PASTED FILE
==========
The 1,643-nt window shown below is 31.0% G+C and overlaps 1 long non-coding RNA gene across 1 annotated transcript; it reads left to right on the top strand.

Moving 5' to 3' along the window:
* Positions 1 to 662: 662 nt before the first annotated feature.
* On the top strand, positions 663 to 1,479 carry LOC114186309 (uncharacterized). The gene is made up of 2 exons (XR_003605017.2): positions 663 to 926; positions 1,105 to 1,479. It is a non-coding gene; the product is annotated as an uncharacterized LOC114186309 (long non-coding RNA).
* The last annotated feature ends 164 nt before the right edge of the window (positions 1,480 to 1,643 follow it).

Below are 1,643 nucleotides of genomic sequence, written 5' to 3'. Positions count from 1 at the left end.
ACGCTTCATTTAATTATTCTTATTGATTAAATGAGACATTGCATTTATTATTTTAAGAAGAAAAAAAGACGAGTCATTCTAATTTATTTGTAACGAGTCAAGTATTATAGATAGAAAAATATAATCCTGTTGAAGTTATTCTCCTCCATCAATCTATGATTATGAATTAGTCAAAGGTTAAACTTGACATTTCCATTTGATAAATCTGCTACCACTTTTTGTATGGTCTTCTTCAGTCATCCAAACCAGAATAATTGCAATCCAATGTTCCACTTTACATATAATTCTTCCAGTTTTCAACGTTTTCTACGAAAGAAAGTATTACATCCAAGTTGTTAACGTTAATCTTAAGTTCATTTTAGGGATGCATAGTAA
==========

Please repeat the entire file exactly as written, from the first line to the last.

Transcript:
The 1,643-nt window shown below is 31.0% G+C and overlaps 1 long non-coding RNA gene across 1 annotated transcript; it reads left to right on the top strand.

Moving 5' to 3' along the window:
* Positions 1 to 662: 662 nt before the first annotated feature.
* On the top strand, positions 663 to 1,479 carry LOC114186309 (uncharacterized). The gene is made up of 2 exons (XR_003605017.2): positions 663 to 926; positions 1,105 to 1,479. It is a non-coding gene; the product is annotated as an uncharacterized LOC114186309 (long non-coding RNA).
* The last annotated feature ends 164 nt before the right edge of the window (positions 1,480 to 1,643 follow it).

Below are 1,643 nucleotides of genomic sequence, written 5' to 3'. Positions count from 1 at the left end.
ACGCTTCATTTAATTATTCTTATTGATTAAATGAGACATTGCATTTATTATTTTAAGAAGAAAAAAAGACGAGTCATTCTAATTTATTTGTAACGAGTCAAGTATTATAGATAGAAAAATATAATCCTGTTGAAGTTATTCTCCTCCATCAATCTATGATTATGAATTAGTCAAAGGTTAAACTTGACATTTCCATTTGATAAATCTGCTACCACTTTTTGTATGGTCTTCTTCAGTCATCCAAACCAGAATAATTGCAATCCAATGTTCCACTTTACATATAATTCTTCCAGTTTTCAACGTTTTCTACGAAAGAAAGTATTACATCCAAGTTGTTAACGTTAATCTTAAGTTCATTTTAGGGATGCATAGTAA